“In the state of world now people tend to focus more on things that seem to be more devastating on daily basis, but believe me, for the people still living with this [disease] and their loved ones, [HIV/AIDS] is just as devastating,” he said, noting that he thinks widespread focus on AIDS has been lost in the past decade.
Fundraising for people with AIDS, he added, continues through Memorial Day Weekend of the following year, either to be handed on to the next reign’s Prince and Princess, or to be donated to any AIDS-related charity in Utah or elsewhere.
Tickets for Snowball go on sale Nov. 14 and cost $20 each, or $200 per table of 10. They can be purchased through ArtTix at arttix.org. Purchasing soon is encouraged as the theatre can hold only 300 occupants.
Seasons Givings at the Utah AIDS Foundation
UAF’s Seasons Givings program gives Utahns a number of ways to help out people in the state who are living with HIV/AIDS. Individuals may help by donating money to the foundation, adopting an individual or family living with HIV/AIDS and shopping for items (mostly basic necessities such as clothing and bedding) on their wish lists, and assembling stockings filled with personal care items (like toothpaste, deodorant and diapers) and food baskets with supplies for holiday meals.
Stan Penfold, Executive Director of the foundation and newly elected Salt Lake City Councilman, said that UAF is particularly in need of donations because their client list has grown.
“We are up 10 percent in people accessing services from last year, and 69 of those are newly diagnosed and they are in the advanced stage of the disease. What that means is they’re really sick when they get treated and going right on meds, so they’re not able to work. We’re also getting a lot of folks reentering [our] service who did really well on the meds 10 years ago whose meds have stop working or who have lost insurance.” Since Utah’s AIDS Drug Assistance Program dropped nearly 90 people from its rolls in September and is currently closed to new applicants, the people who would have received help paying for the antiretroviral medication that keeps the virus in check are also in need of such basic things as food, clothing and toiletries.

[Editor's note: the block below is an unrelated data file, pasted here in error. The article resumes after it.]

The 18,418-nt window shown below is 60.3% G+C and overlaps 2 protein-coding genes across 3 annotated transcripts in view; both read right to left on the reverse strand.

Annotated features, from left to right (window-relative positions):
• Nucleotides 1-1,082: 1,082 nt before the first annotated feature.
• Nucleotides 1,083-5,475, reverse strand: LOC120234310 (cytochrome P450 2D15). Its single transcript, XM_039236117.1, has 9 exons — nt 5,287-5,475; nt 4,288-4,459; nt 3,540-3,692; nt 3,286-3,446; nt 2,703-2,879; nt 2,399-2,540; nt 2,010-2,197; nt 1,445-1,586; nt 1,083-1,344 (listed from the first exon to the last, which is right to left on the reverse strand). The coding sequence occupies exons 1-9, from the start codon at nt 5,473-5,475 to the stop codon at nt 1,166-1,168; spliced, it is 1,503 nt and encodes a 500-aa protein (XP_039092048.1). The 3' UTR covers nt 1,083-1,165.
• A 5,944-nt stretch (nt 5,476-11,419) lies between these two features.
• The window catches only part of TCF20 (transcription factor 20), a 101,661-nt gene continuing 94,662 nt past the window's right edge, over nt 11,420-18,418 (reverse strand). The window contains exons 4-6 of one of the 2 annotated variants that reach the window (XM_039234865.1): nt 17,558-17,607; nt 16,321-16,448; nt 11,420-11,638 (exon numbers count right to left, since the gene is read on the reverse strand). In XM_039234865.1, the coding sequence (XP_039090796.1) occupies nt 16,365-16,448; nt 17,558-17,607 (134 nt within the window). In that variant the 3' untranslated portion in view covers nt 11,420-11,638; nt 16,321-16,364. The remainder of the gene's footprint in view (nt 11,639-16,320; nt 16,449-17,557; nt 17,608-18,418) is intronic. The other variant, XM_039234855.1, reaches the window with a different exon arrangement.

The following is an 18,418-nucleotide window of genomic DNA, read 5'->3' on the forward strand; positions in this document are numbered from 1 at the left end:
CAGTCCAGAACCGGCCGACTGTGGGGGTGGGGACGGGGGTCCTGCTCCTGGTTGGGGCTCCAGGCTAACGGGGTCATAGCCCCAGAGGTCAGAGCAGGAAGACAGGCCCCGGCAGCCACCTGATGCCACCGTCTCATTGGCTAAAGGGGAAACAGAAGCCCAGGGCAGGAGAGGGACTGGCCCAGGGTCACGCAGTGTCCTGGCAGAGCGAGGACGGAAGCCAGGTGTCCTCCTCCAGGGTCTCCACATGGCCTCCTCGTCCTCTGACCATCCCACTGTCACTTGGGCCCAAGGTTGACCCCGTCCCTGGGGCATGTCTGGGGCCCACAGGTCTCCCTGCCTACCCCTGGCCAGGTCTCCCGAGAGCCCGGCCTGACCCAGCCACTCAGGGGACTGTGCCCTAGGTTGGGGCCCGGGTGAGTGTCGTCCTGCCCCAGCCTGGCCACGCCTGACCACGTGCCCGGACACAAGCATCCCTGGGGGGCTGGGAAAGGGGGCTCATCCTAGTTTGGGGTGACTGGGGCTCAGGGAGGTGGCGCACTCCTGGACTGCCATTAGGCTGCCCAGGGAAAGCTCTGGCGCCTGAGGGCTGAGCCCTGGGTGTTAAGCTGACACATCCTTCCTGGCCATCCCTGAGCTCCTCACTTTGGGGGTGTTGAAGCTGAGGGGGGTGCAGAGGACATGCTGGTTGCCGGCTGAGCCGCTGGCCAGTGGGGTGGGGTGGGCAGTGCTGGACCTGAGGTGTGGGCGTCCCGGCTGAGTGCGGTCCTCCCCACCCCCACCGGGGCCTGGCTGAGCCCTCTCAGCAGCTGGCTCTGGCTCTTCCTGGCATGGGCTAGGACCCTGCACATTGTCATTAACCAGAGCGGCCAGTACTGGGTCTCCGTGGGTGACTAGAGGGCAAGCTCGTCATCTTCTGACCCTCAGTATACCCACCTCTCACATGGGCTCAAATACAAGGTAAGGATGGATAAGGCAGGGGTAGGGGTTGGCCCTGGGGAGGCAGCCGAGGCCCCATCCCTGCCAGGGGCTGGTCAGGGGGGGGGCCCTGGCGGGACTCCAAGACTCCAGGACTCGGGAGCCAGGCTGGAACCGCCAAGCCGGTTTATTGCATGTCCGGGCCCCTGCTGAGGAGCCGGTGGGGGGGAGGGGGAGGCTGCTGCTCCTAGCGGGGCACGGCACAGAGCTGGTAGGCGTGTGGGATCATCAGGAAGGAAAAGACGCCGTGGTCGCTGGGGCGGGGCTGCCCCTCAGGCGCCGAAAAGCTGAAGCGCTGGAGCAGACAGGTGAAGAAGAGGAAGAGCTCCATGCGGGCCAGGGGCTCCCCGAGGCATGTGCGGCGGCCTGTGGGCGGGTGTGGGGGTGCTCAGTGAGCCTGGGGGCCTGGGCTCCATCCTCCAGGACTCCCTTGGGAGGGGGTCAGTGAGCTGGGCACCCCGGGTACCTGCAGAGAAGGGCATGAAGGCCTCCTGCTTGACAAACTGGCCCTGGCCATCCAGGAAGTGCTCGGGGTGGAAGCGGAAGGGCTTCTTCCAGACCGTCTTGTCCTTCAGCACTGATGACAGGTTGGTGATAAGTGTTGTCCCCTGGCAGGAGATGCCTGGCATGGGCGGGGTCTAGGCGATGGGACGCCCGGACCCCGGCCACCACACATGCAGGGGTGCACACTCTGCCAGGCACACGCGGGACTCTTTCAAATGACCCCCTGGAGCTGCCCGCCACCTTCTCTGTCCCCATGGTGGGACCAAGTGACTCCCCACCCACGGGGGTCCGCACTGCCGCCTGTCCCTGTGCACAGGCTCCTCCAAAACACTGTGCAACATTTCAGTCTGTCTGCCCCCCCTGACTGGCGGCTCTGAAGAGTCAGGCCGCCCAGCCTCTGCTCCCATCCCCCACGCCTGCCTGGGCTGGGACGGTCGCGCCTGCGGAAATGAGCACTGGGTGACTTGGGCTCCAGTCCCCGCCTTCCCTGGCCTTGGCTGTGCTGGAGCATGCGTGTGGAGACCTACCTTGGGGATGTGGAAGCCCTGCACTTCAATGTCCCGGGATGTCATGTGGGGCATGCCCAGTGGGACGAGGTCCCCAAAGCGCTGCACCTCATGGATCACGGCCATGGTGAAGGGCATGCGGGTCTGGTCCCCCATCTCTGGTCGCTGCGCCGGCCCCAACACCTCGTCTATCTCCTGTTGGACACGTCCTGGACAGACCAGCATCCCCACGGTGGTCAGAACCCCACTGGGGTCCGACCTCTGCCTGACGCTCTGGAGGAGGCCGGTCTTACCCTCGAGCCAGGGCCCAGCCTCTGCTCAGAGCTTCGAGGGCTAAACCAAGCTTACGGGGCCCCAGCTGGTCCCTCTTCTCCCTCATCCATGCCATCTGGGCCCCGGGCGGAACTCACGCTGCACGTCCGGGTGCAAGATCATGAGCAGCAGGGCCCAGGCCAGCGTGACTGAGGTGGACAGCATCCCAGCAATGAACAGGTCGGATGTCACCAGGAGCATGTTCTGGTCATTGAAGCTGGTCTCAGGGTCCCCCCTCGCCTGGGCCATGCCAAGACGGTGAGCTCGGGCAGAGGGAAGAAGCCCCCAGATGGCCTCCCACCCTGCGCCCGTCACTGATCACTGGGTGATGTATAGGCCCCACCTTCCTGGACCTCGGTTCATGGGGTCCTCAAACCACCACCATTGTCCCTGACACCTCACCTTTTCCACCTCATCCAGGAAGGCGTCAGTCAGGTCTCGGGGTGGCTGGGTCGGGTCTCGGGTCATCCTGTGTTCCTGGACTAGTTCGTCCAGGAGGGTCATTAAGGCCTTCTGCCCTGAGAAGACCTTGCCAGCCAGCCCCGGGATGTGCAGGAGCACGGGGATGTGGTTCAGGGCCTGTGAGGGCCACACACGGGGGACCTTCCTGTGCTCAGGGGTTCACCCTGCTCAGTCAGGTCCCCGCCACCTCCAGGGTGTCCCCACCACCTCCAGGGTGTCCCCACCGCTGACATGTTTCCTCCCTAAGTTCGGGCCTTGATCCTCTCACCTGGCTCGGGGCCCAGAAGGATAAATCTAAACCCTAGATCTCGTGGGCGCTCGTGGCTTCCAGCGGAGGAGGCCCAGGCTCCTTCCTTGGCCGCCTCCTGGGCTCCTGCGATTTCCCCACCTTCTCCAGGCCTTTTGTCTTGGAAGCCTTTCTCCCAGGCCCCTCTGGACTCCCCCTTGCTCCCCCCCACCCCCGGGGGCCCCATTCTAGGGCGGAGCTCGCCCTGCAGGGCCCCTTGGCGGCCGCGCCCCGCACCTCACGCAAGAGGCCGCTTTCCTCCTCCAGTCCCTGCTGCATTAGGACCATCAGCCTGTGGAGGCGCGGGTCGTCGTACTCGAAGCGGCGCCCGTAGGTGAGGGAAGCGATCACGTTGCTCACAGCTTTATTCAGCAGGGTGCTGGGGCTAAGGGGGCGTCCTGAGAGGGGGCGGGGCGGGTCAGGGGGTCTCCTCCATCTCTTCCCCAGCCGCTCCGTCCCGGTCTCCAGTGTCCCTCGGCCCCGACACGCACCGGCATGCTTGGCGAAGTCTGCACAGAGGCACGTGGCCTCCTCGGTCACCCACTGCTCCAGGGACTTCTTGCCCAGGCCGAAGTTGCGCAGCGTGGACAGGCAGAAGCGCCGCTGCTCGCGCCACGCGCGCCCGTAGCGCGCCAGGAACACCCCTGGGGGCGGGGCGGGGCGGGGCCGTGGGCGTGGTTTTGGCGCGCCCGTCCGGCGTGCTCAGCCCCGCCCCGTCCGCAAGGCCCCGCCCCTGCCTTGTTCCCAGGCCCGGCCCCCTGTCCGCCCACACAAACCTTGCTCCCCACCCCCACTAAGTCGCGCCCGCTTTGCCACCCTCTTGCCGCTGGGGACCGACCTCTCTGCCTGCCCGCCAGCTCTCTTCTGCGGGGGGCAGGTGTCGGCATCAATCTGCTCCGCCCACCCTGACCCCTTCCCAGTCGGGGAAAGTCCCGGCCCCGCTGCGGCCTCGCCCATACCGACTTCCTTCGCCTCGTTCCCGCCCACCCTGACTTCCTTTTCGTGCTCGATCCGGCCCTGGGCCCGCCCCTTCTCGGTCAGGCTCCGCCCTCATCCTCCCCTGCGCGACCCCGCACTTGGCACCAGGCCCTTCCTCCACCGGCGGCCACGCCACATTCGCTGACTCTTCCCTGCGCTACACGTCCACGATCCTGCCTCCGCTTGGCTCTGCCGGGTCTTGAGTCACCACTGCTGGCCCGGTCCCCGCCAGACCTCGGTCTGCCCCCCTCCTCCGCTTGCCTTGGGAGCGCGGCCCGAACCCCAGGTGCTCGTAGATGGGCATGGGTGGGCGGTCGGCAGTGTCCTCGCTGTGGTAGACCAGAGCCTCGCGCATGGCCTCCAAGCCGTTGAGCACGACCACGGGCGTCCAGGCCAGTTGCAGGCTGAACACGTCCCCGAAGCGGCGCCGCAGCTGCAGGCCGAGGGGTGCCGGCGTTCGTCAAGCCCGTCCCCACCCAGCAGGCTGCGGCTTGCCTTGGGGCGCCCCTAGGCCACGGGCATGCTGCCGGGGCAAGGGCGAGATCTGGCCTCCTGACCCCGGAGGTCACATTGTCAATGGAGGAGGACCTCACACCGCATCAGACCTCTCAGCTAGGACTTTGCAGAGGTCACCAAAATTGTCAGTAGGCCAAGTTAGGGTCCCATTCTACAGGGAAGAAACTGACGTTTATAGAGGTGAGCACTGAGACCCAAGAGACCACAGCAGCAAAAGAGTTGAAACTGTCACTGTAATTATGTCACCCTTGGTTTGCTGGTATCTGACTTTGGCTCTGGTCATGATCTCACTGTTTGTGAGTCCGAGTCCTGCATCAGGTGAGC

“My concern is we’re going to have more people to serve this year, and with the recession a drop in donors,” said Penfold, noting that the Utah Food Bank, which supplies the foundation not only with regular food packages, has just cut the number of turkeys donated to UAF from 125 last year to 39.
“The need is real this winter,” he added. “[Donors] are not going to find anything on people’s wish lists or our Red Ribbon tree that’s a luxury item.”